During Assessment and Selection, candidates are expected to skillfully manage multiple, simultaneous tasks, comprehend ambiguous instructions while working under varying degrees of uncertainty with little feedback.
    Assessment and Selection is as much a mental test as it is a physical test. Volunteers should arrive mentally prepared, physically fit, and highly motivated. If candidates do not meet any of the prescreening criteria, they will be disqualified and returned to their units.
    The desired outcome of Assessment and Selection is a candidate pool of female Soldiers who are eager to serve with an Army Special Operations Forces unit in the important role as Combat Support Team members, and who are willing to train and excel in advanced techniques.
    PHASE 2: Welcome to CST Training.
    When selected, candidates are invited back as CST students in Phase 2. The training period is between four and six weeks at Fort Bragg.

    The average training day begins at 0630 hours with physical training and ends around 1700. A mix of classroom instruction with practical exercises in a field environment comprises a typical day. Classes are not normally conducted on weekends.
    Training focuses on cross-cultural communication skills specifically Islamic and Afghan cultures. Students are also trained on negotiation and mediation skills, proper employment of an interpreter, and conducting key leader engagement techniques. Qualification training with an M4 assault rifle and an M9 pistol is required.
    PHASE 3: Assignment and Deployment.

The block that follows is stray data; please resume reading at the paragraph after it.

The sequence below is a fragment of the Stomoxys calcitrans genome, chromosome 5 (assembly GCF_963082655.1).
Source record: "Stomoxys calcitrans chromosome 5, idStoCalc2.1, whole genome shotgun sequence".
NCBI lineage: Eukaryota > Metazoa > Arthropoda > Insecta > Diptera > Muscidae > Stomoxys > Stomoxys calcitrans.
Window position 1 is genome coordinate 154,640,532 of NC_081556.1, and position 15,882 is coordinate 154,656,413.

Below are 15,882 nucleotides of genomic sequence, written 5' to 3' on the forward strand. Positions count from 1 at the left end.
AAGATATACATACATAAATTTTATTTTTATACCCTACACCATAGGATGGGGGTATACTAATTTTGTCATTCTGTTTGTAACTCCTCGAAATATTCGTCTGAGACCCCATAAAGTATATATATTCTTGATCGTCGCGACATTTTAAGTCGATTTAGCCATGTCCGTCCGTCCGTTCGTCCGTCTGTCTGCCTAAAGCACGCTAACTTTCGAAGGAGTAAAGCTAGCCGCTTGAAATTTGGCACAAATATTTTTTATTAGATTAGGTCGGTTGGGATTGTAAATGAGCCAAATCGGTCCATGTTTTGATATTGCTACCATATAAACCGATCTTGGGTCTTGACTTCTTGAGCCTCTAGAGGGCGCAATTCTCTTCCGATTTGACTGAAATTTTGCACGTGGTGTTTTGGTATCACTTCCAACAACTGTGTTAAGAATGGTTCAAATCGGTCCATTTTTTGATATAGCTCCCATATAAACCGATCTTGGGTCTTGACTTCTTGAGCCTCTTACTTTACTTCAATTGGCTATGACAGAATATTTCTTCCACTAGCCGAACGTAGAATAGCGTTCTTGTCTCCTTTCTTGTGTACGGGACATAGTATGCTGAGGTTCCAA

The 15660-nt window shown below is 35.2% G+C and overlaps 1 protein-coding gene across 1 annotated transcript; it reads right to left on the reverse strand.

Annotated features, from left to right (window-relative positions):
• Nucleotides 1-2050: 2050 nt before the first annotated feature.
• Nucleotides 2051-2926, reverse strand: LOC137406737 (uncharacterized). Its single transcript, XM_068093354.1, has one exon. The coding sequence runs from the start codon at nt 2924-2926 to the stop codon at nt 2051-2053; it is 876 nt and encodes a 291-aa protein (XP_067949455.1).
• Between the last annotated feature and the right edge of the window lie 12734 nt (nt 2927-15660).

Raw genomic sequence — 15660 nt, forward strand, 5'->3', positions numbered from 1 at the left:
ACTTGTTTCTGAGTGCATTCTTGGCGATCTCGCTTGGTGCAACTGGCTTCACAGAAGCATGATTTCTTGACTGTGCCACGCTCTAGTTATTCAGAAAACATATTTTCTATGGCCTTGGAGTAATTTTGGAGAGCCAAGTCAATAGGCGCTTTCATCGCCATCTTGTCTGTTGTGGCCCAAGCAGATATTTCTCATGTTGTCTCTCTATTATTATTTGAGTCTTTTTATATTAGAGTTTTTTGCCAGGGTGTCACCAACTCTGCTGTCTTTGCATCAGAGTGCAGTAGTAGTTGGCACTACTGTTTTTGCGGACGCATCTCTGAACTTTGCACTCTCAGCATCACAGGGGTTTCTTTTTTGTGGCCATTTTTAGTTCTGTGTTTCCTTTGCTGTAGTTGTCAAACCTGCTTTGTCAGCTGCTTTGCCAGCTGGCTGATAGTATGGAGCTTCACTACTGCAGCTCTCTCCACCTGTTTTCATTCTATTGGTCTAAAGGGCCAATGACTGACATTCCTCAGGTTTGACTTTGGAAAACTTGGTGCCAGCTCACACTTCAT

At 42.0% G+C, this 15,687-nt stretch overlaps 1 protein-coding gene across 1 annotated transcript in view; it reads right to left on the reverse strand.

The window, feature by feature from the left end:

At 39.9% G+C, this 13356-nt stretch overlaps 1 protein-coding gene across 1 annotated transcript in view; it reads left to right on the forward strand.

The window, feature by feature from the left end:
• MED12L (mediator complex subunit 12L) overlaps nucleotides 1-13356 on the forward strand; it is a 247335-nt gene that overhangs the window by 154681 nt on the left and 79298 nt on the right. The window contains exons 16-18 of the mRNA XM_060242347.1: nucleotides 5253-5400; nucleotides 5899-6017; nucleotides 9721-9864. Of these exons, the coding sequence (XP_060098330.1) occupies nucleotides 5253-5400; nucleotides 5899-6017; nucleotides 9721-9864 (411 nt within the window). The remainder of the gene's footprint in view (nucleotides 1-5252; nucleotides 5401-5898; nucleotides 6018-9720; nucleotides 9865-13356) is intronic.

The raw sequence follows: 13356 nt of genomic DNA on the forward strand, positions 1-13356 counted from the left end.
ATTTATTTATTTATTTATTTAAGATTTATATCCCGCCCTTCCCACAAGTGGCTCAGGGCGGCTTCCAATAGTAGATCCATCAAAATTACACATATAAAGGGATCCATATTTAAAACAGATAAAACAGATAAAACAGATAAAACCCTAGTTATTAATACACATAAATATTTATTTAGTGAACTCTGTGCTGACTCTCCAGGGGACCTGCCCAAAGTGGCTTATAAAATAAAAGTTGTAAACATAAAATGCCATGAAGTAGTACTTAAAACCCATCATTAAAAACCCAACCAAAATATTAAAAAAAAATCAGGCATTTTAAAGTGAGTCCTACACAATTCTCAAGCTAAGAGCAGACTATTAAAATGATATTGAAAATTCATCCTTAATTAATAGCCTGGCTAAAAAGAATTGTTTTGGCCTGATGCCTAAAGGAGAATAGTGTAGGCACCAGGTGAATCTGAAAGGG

Following graduation from Phase 2, new Cultural Support Teams are attached to 3rd Special Forces Group and to the 75th Ranger Regiment.

    Deployments will be physically and mentally demanding. CSTs live and work with Special Operations Forces in austere environments in Afghanistan. While supporting a Special Forces operational detachment alpha or a Ranger platoon, CSTs are constantly engaging the local populace.
    Duties of CSTs include communicating and working with Afghan women and children, providing support to medical outreach programs, physical searches of Afghan women and children, and supporting civil-military operations.
    CST members are armed with an M4 Assault Rifle and an M9 pistol for defense against enemy contact, if necessary. While deployed, CSTs move on foot, by vehicle and by aircraft. Some missions may require foot patrols of 10 kilometers; other missions may require fast-rope insertion from a helicopter. CSTs are not required to conduct airborne operations.
    Volunteering Instructions

    1. Volunteers who meet the prerequisites will undergo the CST Qualification Course conducted by the U.S. Army John F. Kennedy Special Warfare Center and School, Fort Bragg, N.C. This qualification course is comprised of three phases: Phase I Assessment and Selection; Phase II Training; and Phase III Assignment and Deployment.
    2. Volunteers' unit leadership, or equivalent, must provide written certification that their Soldiers meet the pre-screening criteria before volunteers report to Fort Bragg for Phase I.
    3. The first O-5 in the chain of command will certify volunteers meet all prescreening criteria by signing a CST Volunteer Statement: the Army Active and Reserve Component CST Volunteer Statement; or the AFSOC CST Volunteer Statement.